To improve student achievement, we must address poverty
On Board Online • August 12, 2013
By Willa Powell
Director, Conference of Big 5 Schools
I worry that the Common Core and Annual Professional Performance Reviews are not the “game changers” they are promoted to be. Something is missing. Current reform efforts focus exclusively on conditions in the school environment and ignore conditions in the home environment.
Currently 22 percent of American children are living in poverty. That’s higher than the percentage in 1964, when President Johnson declared war on poverty! Only Romania has a higher child poverty rate than the U.S. among the richest 36 nations. The federal minimum wage was last reset in 2009 to $7.25 per hour, which has 30 percent less buying power than the minimum wage in 1968.
We all know that poverty interferes with student achievement. In 1966 the Coleman Report identified a “one-third in-school factors, two-thirds family characteristics” ratio to explain variations in student achievement.
Research since then has confirmed the overwhelming importance of poverty as a factor in measures of student success. In fact, a 2011 study by Sean Reardon of Stanford University showed that family income is the determining and predictive factor in students’ educational achievement. The income achievement gap – defined as the income difference between a child from a family at the 90th percentile of the family income distribution and a child from a family at the 10th percentile – is now nearly twice as large as the black-white achievement gap.
Given the increase in child poverty and its effect on student achievement, I find it miraculous that scores on the National Assessment of Educational Progress haven’t gone down since 2008. They’ve been flat or slightly higher, depending on the subject matter of the test and the age group.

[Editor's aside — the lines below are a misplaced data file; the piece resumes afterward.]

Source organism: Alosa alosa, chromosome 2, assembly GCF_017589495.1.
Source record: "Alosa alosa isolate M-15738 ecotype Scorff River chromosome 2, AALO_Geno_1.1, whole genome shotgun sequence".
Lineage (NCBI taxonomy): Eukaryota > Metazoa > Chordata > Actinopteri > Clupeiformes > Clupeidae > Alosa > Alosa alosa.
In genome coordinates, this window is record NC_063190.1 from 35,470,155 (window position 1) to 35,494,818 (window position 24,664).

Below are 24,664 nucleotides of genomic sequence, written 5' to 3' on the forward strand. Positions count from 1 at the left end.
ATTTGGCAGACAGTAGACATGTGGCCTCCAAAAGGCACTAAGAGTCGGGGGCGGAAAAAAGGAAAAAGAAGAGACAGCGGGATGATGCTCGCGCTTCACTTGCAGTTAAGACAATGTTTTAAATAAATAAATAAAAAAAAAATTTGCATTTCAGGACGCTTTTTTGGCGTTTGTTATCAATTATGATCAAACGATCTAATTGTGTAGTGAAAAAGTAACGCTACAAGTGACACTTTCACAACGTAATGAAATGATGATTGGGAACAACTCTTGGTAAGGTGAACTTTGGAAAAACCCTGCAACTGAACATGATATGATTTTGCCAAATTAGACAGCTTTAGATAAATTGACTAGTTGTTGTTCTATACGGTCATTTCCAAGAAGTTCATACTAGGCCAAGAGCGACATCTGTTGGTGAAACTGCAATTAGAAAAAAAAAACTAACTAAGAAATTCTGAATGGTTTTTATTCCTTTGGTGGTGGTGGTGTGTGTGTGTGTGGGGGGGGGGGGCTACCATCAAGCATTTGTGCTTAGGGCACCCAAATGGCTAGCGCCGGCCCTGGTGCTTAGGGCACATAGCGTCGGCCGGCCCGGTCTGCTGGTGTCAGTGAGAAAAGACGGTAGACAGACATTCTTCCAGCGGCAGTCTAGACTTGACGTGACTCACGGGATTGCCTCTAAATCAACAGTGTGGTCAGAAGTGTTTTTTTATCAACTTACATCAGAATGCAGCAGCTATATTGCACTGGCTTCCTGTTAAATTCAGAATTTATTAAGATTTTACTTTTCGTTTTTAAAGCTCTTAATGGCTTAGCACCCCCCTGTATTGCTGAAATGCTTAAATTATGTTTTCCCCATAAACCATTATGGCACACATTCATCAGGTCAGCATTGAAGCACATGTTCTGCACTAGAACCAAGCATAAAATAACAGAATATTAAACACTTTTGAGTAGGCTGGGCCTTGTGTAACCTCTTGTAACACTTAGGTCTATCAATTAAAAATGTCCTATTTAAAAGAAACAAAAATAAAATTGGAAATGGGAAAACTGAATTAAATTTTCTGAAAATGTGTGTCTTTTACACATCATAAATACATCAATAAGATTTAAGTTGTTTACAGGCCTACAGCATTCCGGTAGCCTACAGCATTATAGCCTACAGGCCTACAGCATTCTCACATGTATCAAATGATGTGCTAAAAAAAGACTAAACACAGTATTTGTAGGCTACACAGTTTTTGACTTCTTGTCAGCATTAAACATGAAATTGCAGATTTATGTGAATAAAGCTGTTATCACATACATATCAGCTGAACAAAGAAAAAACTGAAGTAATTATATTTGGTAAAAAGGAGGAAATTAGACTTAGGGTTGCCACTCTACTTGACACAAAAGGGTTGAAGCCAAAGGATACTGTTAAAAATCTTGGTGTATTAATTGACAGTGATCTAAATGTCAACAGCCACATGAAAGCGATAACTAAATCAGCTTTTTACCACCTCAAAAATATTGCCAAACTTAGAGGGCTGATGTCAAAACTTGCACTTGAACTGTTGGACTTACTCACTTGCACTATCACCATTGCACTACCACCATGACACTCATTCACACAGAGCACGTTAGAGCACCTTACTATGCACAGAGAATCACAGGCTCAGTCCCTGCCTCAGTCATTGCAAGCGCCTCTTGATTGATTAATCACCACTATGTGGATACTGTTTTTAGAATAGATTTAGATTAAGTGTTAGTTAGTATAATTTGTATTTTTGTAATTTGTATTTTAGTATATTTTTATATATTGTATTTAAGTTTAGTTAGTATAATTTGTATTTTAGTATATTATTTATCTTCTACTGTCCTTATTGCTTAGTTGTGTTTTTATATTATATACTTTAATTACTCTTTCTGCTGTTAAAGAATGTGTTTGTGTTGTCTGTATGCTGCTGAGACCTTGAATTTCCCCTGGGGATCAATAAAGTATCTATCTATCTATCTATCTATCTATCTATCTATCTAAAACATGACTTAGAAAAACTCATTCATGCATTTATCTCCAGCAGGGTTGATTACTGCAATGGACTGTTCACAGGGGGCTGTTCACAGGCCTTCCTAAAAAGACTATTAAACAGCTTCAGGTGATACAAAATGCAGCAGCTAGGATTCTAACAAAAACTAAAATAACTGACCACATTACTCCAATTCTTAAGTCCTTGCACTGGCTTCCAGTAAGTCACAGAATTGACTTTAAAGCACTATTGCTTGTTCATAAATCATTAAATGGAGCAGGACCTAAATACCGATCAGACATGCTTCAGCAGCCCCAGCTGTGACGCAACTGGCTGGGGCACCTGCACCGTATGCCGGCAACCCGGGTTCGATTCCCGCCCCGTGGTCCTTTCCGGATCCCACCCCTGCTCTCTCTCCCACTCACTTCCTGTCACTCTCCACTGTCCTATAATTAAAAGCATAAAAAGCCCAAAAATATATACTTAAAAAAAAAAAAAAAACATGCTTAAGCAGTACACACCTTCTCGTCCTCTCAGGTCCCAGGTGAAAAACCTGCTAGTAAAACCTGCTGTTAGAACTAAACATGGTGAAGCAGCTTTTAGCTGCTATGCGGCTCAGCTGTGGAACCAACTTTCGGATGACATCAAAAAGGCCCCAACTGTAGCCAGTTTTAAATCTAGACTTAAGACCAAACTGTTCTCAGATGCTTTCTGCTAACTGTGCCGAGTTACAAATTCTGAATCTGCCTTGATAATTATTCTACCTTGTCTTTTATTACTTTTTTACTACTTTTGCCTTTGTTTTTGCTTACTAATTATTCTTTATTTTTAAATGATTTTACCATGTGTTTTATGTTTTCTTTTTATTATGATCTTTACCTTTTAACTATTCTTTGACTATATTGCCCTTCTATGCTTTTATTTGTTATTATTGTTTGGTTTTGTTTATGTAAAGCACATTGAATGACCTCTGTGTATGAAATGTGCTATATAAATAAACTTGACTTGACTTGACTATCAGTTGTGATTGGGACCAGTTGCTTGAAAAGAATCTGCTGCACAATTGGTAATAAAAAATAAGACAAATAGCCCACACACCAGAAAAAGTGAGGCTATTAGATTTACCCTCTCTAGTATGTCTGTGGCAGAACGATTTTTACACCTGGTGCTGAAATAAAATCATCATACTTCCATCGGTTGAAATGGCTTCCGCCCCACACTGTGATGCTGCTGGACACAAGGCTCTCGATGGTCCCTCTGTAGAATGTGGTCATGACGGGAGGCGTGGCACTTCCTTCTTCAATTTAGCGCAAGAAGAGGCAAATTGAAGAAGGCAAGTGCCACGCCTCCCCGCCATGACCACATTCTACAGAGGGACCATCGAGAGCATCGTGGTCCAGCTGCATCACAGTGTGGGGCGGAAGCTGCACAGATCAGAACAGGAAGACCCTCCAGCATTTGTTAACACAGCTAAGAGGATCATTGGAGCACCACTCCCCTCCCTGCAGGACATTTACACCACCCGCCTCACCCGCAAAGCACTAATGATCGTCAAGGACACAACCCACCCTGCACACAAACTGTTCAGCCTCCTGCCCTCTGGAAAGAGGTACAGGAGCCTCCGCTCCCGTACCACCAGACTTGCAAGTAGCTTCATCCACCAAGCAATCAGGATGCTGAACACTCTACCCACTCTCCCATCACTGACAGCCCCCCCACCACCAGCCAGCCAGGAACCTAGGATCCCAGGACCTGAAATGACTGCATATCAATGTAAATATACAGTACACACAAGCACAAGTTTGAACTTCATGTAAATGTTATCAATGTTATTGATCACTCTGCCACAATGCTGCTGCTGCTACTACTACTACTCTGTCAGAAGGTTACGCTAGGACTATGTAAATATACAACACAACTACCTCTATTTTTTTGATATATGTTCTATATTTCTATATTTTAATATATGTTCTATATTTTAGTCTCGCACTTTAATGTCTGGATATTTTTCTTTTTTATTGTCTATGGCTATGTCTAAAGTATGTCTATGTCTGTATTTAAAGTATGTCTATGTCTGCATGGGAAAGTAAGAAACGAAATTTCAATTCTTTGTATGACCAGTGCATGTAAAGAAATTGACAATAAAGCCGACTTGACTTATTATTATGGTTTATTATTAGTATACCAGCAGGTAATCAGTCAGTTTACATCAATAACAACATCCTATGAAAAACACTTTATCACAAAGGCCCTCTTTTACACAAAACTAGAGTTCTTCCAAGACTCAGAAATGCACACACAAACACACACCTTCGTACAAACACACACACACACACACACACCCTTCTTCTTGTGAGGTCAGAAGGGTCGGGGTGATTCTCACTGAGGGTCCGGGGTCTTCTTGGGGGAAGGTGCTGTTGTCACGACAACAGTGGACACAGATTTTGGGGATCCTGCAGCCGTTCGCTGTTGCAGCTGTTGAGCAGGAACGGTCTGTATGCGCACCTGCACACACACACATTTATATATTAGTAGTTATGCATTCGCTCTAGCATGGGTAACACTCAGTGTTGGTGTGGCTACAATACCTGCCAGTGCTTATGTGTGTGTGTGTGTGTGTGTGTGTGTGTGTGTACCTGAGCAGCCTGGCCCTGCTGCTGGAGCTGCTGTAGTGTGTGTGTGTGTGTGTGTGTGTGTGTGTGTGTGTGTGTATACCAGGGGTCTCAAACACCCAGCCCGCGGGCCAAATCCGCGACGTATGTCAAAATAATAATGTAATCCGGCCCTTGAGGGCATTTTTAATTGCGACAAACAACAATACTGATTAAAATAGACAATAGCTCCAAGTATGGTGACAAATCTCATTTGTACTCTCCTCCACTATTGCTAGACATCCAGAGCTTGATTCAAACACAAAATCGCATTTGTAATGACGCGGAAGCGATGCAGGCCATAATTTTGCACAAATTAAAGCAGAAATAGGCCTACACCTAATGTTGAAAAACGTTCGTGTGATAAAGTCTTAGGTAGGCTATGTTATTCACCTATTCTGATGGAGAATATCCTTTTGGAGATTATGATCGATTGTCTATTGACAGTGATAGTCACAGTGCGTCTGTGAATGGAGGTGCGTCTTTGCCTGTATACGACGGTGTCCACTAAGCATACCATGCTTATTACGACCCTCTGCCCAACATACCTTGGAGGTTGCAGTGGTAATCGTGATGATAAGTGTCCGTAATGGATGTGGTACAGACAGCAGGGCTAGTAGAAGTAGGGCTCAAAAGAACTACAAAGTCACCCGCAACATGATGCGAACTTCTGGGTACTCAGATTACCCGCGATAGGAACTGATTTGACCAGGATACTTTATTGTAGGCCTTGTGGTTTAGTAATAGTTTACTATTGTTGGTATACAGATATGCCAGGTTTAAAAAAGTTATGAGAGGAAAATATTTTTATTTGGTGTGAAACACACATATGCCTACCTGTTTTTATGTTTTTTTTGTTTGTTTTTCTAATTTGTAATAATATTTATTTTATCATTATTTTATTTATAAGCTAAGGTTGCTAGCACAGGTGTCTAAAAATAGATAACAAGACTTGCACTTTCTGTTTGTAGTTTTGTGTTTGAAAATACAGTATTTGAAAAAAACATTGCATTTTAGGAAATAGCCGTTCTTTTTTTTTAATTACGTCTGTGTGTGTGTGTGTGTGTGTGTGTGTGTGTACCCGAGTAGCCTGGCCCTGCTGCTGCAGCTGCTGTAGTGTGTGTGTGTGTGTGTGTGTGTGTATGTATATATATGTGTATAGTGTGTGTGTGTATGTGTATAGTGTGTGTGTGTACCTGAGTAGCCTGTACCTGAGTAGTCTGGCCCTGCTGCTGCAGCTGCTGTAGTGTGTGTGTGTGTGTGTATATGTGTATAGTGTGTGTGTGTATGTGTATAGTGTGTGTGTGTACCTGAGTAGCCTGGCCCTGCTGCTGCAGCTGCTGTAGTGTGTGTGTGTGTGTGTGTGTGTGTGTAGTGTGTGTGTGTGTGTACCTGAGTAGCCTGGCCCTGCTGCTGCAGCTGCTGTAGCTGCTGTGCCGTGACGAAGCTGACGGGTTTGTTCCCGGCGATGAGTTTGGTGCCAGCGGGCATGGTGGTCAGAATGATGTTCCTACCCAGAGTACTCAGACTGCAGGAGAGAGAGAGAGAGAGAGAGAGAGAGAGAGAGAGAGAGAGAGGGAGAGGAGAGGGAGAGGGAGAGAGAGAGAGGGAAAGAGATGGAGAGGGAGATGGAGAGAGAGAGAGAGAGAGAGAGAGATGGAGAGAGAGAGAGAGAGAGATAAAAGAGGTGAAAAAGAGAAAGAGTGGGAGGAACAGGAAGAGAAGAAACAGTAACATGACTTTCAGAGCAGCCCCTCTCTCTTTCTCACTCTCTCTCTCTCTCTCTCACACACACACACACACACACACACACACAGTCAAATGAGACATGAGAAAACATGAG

If we are looking for game-changing impact, we need to build a consensus that poverty must be addressed as a key element of our strategy to improve our state’s education system. I’m not knocking Common Core and APPR; I’m just saying the prodigious efforts being made will have much less impact if we fail to address poverty. I’m convinced that graduation rates will go up when we spend additional resources on anti-poverty efforts.
Schools with a poverty problem are growing in number. According to a recent study by the U.S. Department of Education, about one in five public schools was considered high poverty in 2011, up from about one in eight in 2000. I’m a member of the school board in Rochester, the poorest in the state, as measured by child poverty, and the seventh poorest school district in the nation. It should come as no surprise that Rochester’s graduation rate is the lowest in the state.
We’ve all heard it: “No excuses – poor kids can learn too.” Of course they can! But it is illogical to place 100 percent of the responsibility for outcomes on only 33 percent of the conditions of achievement. We must address poverty.
First, all school board members ought to advocate for full and fair funding for high-needs districts, regardless of whether our own district falls in that category. Public education is judged in the aggregate, and it’s in everyone’s interest to help urban schools and other high-needs districts improve results.
Second, we should advocate for government spending in areas other than education: housing and child care subsidies, and access to subsidized housing and child care; public transportation infrastructure that will allow low wage workers to get to where the jobs are; and more robust resources to help families deal with behavioral problems including truancy, physical abuse, substance abuse and mental illness. If our social service agencies aren’t funded sufficiently to address these matters, then the function is thrust upon the schools (with or without funding, but mostly without), because children cannot learn until the barriers to learning are addressed.
Third, as elected officials and leaders in our own communities, we should lead the charge for living wages. No one who works for a living should be living in poverty if we want to encourage independence from the social safety net. Our self-interest in doing so is that social service needs shrink when families are able to raise themselves out of poverty through their own effort, leaving more of the pie for education. Henry Ford knew that when workers are well paid, they could buy his cars. Higher wages mean a larger economy as families spend those wages to meet their needs, in turn growing the pie of tax dollars available to spend on education.
Although it would be nice if urban schools received the funding they were promised by the state after the Campaign for Fiscal Equity lawsuits, I’m not saying, “Just give us more money.” The fact is that we’re all better off cooperating than pursuing our individual interests. John Nash of Princeton University was awarded a Nobel Prize for demonstrating that mathematically and inventing modern game theory.
Maybe John Nash was crazy. (Watch A Beautiful Mind starring Russell Crowe.) But he wasn’t wrong. When we all do well, we all do better.
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